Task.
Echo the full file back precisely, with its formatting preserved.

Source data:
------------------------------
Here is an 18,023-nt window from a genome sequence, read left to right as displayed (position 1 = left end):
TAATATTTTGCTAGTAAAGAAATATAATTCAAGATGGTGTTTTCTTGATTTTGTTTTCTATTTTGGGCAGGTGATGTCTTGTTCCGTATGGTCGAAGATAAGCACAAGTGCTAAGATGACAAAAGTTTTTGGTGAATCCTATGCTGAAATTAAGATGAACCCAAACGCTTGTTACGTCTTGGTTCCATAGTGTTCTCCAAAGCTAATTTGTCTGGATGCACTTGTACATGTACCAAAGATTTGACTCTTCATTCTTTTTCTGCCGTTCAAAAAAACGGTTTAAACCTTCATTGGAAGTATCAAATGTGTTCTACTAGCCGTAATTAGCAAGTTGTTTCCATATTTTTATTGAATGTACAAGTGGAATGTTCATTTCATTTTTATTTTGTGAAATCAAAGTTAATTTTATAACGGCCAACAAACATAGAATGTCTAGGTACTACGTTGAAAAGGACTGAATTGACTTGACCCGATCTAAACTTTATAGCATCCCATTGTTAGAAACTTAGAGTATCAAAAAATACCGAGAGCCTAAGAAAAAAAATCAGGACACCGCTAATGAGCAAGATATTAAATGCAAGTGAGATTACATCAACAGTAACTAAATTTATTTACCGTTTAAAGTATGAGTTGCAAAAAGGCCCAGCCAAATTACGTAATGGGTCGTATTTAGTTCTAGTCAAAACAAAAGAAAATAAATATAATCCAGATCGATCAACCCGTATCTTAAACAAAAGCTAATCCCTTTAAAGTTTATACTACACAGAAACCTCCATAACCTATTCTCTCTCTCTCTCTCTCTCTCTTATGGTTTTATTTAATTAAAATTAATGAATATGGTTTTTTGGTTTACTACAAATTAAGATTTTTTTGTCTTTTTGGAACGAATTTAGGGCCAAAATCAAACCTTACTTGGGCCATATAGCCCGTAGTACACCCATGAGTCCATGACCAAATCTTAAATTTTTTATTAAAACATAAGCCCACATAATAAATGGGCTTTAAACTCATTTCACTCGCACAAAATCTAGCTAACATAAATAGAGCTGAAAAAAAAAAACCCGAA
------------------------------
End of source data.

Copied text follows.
Here is an 18,023-nt window from a genome sequence, read left to right as displayed (position 1 = left end):
TAATATTTTGCTAGTAAAGAAATATAATTCAAGATGGTGTTTTCTTGATTTTGTTTTCTATTTTGGGCAGGTGATGTCTTGTTCCGTATGGTCGAAGATAAGCACAAGTGCTAAGATGACAAAAGTTTTTGGTGAATCCTATGCTGAAATTAAGATGAACCCAAACGCTTGTTACGTCTTGGTTCCATAGTGTTCTCCAAAGCTAATTTGTCTGGATGCACTTGTACATGTACCAAAGATTTGACTCTTCATTCTTTTTCTGCCGTTCAAAAAAACGGTTTAAACCTTCATTGGAAGTATCAAATGTGTTCTACTAGCCGTAATTAGCAAGTTGTTTCCATATTTTTATTGAATGTACAAGTGGAATGTTCATTTCATTTTTATTTTGTGAAATCAAAGTTAATTTTATAACGGCCAACAAACATAGAATGTCTAGGTACTACGTTGAAAAGGACTGAATTGACTTGACCCGATCTAAACTTTATAGCATCCCATTGTTAGAAACTTAGAGTATCAAAAAATACCGAGAGCCTAAGAAAAAAAATCAGGACACCGCTAATGAGCAAGATATTAAATGCAAGTGAGATTACATCAACAGTAACTAAATTTATTTACCGTTTAAAGTATGAGTTGCAAAAAGGCCCAGCCAAATTACGTAATGGGTCGTATTTAGTTCTAGTCAAAACAAAAGAAAATAAATATAATCCAGATCGATCAACCCGTATCTTAAACAAAAGCTAATCCCTTTAAAGTTTATACTACACAGAAACCTCCATAACCTATTCTCTCTCTCTCTCTCTCTCTCTTATGGTTTTATTTAATTAAAATTAATGAATATGGTTTTTTGGTTTACTACAAATTAAGATTTTTTTGTCTTTTTGGAACGAATTTAGGGCCAAAATCAAACCTTACTTGGGCCATATAGCCCGTAGTACACCCATGAGTCCATGACCAAATCTTAAATTTTTTATTAAAACATAAGCCCACATAATAAATGGGCTTTAAACTCATTTCACTCGCACAAAATCTAGCTAACATAAATAGAGCTGAAAAAAAAAAACCCGAA